Dealing With Distance

By Guest Contributor

I met my two best friends at a three week summer program about four years ago. Twenty-one days is all it took to develop close connections with them. I’ve seen my best friends fewer than 21 days since that summer. One of them lives in Virginia, the other in Taiwan. We have to communicate across state boundary lines — and even oceans. We try hard to keep in touch often, using email, text, Facebook and Skype. These forms of communication are not perfect substitutes, but that’s what we do to keep our relationship going despite the distance. And it helps me to see their faces and hear their voices even if it’s through a computer. Sometimes it can trick me into believing that my friends are sitting just two feet away.

Having physical distance from people you love creates one type of hardship and pain. And there’s obviously more pain when you’re separated from those to whom you feel more attached. Anyone who has been physically separated from their significant other knows how difficult this can be. Romantic relationships thrive on frequent communication and, usually, physical proximity. That’s one of the reasons why most high school relationships don’t last through the first semester of college. It’s also difficult to be fully present in the place you’re living when you miss someone so much.

I’m in a long distance relationship at the moment. We’ve been through it before, so we’ve learned how often we like text message updates about our days, how often we want to hear each other’s voices on the phone and how many times a week we hope to see each other over Skype. With us, frequent communication and flexibility are qualities that keep our relationship going strong. We recognize the limits that come with being so far apart, and within these limits we learn what the other needs.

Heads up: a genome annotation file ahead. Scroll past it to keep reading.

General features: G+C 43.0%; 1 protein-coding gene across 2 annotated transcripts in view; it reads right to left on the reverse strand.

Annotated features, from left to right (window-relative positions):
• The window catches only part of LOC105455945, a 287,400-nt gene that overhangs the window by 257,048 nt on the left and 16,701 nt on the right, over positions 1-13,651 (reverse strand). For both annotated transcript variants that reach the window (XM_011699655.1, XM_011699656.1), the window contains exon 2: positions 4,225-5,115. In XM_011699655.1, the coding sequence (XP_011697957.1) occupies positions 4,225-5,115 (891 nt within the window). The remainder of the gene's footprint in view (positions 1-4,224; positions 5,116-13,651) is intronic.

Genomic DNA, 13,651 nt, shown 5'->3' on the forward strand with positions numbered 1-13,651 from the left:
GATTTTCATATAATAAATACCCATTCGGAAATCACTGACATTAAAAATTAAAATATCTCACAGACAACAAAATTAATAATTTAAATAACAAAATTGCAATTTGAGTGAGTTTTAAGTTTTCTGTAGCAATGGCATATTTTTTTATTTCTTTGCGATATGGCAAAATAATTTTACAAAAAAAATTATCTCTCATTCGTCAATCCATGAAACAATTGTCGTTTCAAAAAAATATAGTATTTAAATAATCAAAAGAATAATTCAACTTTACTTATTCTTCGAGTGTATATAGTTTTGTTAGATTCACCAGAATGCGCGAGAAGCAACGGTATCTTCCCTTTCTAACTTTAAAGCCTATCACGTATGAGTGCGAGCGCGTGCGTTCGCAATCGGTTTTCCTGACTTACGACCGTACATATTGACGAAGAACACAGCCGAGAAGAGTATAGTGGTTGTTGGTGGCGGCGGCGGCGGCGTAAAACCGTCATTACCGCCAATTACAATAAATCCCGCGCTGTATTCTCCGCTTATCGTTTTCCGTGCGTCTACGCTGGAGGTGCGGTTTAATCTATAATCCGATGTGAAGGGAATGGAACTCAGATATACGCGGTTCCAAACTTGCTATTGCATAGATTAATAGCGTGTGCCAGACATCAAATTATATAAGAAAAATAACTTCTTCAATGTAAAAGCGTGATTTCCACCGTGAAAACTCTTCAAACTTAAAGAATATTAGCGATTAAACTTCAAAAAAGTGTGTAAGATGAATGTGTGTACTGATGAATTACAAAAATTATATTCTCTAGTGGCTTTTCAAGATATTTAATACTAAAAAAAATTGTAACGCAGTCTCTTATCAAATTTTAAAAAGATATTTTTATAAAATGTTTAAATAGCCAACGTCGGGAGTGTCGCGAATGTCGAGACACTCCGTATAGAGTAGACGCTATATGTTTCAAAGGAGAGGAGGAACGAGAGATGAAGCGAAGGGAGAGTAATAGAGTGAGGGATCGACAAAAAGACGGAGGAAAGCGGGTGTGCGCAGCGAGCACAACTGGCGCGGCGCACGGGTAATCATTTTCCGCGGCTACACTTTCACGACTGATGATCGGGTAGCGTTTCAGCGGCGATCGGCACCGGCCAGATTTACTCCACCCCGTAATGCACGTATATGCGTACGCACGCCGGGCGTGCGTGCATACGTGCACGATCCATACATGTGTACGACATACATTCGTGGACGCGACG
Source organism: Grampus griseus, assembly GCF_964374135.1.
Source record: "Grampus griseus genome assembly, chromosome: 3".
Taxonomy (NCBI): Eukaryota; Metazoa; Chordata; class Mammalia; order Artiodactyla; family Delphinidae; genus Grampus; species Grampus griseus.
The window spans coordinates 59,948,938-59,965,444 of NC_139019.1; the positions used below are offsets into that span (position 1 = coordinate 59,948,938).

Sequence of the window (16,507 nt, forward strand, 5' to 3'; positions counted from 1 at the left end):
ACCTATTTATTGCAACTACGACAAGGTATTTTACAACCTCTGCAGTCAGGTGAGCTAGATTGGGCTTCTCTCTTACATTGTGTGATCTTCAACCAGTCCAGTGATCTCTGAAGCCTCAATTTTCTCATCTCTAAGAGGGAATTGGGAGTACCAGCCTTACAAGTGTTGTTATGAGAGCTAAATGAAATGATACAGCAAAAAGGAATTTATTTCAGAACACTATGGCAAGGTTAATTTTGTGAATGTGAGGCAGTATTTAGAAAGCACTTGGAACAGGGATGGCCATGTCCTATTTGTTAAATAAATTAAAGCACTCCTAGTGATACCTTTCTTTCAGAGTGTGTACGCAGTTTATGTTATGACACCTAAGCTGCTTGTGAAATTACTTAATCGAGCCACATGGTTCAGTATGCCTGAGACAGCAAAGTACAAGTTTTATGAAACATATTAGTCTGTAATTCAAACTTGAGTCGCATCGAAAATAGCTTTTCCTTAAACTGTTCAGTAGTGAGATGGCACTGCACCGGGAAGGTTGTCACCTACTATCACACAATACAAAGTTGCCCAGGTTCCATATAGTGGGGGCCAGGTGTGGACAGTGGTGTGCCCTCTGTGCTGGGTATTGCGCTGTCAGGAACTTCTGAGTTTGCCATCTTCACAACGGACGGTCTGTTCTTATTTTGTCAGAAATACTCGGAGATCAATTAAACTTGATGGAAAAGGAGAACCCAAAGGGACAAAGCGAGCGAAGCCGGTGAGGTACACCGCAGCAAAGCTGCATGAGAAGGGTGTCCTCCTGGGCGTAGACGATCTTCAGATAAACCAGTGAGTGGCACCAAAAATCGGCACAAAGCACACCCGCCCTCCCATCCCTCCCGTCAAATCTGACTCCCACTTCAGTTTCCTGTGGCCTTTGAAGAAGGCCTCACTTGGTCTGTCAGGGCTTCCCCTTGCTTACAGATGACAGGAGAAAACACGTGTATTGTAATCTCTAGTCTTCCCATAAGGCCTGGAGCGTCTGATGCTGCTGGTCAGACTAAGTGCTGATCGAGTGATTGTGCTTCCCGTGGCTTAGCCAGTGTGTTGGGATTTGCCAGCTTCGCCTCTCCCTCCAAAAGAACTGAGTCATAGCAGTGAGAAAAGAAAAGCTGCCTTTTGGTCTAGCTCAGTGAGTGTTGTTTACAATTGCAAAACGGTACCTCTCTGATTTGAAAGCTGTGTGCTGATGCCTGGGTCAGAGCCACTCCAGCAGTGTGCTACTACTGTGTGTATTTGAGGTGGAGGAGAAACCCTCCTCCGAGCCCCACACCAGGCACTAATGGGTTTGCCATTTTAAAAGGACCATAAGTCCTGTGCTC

Missing people can take other forms as well. One such form involves missing those who left you, whether it be a parent, friend or a former significant other. It’s hard to compare one of these situations to another because they’re all accompanied by different yet intense feelings of hurt. In my own experience, the hardest of these that I’ve had to deal with is someone breaking up with me. Sadly, this is one of the most common feelings in the world. Almost everyone experiences it, although when it happens to us we often think that no one quite understands how we feel. That’s true to some extent — no one knows how attached you felt to your previous significant other, but most of your friends and family do know the pain and agony that accompanies missing someone. Reaching out to your friends and family can remind you not only that you will get through it just like they were able to, but also that you have so many people who still care about you. This may seem obvious, but it can be hard to remember during those times that you feel rejected and alone.

One of the most heart-wrenching experiences that involves missing someone is losing them completely. After someone you love passes away, it can be practically impossible to accept that you won’t ever see him or her again. When I was in high school, an old gymnastics friend passed away at the young age of 19. Initially, feelings of shock and denial swept over me. Extreme sadness came next, not just for me losing her, but for her losing out on so much of life. Some other gymnastics coaches and friends, in addition to my own family, talked about this loss with me. It made a huge difference in my acceptance of her passing and in controlling and limiting my sadness. It also didn’t matter that my family didn’t know my friend the way I did. They knew me, and that’s how they were able to comfort me.

The mother of a close friend mentioned something this past summer that really stuck with me. In reference to the pain she experienced from losing her mother around the age of 16, she said, “It’s not something that ever goes away.  You just learn how to deal with it.”  People deal with loss and missing people in different ways, but comfort can always be found in those that are currently around us.

If you don’t feel that you can find this comfort in friends and family close to you, then there are other outlets such as the Middlebury Counseling Center.  You can contact Ximena E. Mejía, counseling director, or call 802-443-5141 to make an appointment. There is also now a Grief and Loss Support Group that meets on Wednesdays from 12:30 – 1:30 p.m.. Contact Donna Stark at 802-443-5141 if you’re interested in joining.

Written by DANIELLE BAKER ’13 of Glastonbury, Conn.